Step out on the roadway of golden light,
    And Nowhere Town lies along to your right.

    In Nowhere Town is a Silver Rose,
    A magic blossom that swings and grows

    So high, that never a man or maid
    Has plucked that flower from its fairy glade.

    The rose is watered by all the tears
    That lovers weep through the countless years,

    And warmed by the breath of ardent* sighs,
    And lit by the light in lovers’ eyes.

    And none may reach it to pluck, save he
    Whose love shall last through eternity.

    So some sweet evening we’ll go, we two,
    And I will gather the rose for you.

    *Lehmann omits this word.

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  • Eternal Feminine Podcast Series

    “Trial by Tabloid”

    When Radclyffe Hall decided to write her novel The Well of Loneliness, she knew its lesbian subject would be potentially controversial – not only did she first clear it with her partner, Una Troubridge, she also warned her publisher that the book she was planning would require him to have a lot of faith in her, and stated preemptively that she would not allow any modifications to her text.

    Hall herself was an out lesbian, having lived with Una Troubridge for years, and, before that, Mabel Batten. She was also a successful novelist and poet – her 1926 novel Adam’s Breed had won both the Prix Femina and the James Tait Black prize, a rare achievement. It was this success that made her think that her reputation might make it possible for a novel about “sexual inversion” (the term used by Hall, derived from the writings of Krafft-Ebing and Havelock Ellis, the latter of whom wrote a foreword to The Well of Loneliness) to gain acceptance amongst the general public – and in so doing, to raise public LGBTQ awareness and advocate for understanding in society.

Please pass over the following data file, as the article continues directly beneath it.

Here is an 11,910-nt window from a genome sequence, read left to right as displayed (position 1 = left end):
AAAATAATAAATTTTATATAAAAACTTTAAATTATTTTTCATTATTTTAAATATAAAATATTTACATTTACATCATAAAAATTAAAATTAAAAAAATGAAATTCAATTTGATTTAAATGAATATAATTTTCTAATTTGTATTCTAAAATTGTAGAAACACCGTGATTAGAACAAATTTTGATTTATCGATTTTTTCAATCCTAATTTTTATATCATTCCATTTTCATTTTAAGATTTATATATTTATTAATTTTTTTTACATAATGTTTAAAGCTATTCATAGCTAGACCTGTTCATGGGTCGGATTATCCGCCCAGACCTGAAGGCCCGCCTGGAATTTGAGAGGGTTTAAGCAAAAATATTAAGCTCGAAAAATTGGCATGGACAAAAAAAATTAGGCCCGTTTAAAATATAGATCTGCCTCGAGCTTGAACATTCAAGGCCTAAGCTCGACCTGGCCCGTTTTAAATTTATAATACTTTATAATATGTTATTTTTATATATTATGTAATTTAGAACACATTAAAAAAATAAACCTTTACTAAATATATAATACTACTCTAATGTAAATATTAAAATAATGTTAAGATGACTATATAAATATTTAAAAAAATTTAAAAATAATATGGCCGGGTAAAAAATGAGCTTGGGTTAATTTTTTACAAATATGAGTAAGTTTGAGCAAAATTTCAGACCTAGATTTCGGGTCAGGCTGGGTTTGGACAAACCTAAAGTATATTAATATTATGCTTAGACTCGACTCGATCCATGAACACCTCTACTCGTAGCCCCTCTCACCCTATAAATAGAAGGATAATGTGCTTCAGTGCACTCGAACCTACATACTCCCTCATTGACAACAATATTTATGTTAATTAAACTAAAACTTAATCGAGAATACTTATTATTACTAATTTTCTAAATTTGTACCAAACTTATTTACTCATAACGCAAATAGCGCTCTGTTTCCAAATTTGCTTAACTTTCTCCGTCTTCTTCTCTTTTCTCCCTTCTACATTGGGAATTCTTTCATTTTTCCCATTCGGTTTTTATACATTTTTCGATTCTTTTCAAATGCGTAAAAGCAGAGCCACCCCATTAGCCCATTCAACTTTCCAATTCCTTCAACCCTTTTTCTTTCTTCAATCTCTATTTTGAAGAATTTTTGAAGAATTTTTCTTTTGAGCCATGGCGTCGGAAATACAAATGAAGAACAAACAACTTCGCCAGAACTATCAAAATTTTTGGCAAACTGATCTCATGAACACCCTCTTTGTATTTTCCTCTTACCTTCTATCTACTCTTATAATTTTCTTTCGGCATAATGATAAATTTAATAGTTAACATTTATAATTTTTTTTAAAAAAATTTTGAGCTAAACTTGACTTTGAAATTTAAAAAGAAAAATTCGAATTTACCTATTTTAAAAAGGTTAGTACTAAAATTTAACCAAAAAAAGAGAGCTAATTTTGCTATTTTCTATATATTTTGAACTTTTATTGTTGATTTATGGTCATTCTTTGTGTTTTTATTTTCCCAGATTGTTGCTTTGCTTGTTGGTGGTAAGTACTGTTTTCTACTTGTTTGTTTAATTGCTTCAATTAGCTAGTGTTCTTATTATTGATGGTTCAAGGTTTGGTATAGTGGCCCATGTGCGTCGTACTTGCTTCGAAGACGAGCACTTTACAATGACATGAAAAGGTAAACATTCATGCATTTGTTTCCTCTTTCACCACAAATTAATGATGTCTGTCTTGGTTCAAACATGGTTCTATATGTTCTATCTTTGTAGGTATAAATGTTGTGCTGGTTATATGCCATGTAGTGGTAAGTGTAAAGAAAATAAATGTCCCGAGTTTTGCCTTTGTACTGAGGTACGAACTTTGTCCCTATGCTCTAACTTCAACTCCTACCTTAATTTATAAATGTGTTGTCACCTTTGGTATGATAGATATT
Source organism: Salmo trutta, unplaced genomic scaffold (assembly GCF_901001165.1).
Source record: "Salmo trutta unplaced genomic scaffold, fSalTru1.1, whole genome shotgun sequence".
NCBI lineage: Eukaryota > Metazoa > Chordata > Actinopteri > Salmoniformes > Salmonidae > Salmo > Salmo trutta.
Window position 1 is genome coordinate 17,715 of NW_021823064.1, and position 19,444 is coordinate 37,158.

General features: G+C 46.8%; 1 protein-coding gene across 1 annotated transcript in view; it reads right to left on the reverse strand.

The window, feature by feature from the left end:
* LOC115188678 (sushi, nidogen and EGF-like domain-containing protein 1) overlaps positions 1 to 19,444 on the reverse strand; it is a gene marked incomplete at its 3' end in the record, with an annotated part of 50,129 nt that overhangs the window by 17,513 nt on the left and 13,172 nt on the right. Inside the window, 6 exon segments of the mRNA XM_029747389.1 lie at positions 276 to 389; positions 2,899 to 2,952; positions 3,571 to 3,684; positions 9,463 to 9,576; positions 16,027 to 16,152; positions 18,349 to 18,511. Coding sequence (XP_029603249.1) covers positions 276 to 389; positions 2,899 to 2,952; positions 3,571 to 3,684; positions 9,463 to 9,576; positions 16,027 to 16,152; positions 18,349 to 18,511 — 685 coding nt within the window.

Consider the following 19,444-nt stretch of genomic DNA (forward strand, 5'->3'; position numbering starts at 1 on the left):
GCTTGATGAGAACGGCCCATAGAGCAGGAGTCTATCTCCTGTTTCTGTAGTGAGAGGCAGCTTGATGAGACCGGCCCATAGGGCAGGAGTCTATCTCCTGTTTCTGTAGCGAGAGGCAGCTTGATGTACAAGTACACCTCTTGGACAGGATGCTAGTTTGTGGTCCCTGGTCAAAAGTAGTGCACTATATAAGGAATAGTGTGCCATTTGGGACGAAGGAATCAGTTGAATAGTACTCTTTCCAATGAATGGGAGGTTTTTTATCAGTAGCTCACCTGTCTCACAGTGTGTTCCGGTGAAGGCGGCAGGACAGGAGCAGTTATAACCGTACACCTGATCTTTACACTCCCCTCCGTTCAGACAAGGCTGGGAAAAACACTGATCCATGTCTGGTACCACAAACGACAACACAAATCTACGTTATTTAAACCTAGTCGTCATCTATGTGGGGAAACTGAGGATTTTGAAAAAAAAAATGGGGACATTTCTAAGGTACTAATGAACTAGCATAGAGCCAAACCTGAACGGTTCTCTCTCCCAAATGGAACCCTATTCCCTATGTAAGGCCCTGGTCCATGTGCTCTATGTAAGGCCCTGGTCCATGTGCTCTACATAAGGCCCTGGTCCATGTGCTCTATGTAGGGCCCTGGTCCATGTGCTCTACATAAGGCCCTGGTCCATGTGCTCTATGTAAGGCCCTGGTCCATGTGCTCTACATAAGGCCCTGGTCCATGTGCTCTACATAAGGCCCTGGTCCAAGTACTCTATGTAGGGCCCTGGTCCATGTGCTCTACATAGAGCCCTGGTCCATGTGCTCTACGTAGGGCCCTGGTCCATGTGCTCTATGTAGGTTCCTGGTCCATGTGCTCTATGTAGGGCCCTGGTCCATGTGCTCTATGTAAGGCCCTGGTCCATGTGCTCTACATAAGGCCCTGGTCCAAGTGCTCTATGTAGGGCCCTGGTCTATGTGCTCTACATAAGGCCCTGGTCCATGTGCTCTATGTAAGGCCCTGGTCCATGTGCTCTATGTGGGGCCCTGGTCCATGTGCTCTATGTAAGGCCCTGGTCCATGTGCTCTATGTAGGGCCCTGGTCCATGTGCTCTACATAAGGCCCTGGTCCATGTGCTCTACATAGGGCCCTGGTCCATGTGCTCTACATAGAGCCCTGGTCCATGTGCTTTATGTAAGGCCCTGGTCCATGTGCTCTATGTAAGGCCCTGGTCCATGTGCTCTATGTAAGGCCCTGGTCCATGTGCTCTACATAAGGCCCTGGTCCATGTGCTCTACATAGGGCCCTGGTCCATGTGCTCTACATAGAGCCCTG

As it turned out, that was an objective that she achieved, albeit at personal cost.

    She had already experienced the homophobic media circus of the tabloids in 1920, when she sued St George Lane Fox-Pitt for slandering her as “immoral”. She won her case, but the tabloids had a field day, and the general atmosphere of the times can be seen in its fallout: a Conservative MP proposed a law against “Acts of Gross Indecency by Females”, which cleared the House of Commons but not the House of Lords. (It should be said, though, that this was not because of any enlightened attitudes on the latter’s part – on the contrary, the objection to it, as stated by the then-Lord Chancellor, Lord Birkenhead, was that such a law would bring lesbianism to the attention of women who might otherwise never know of it.)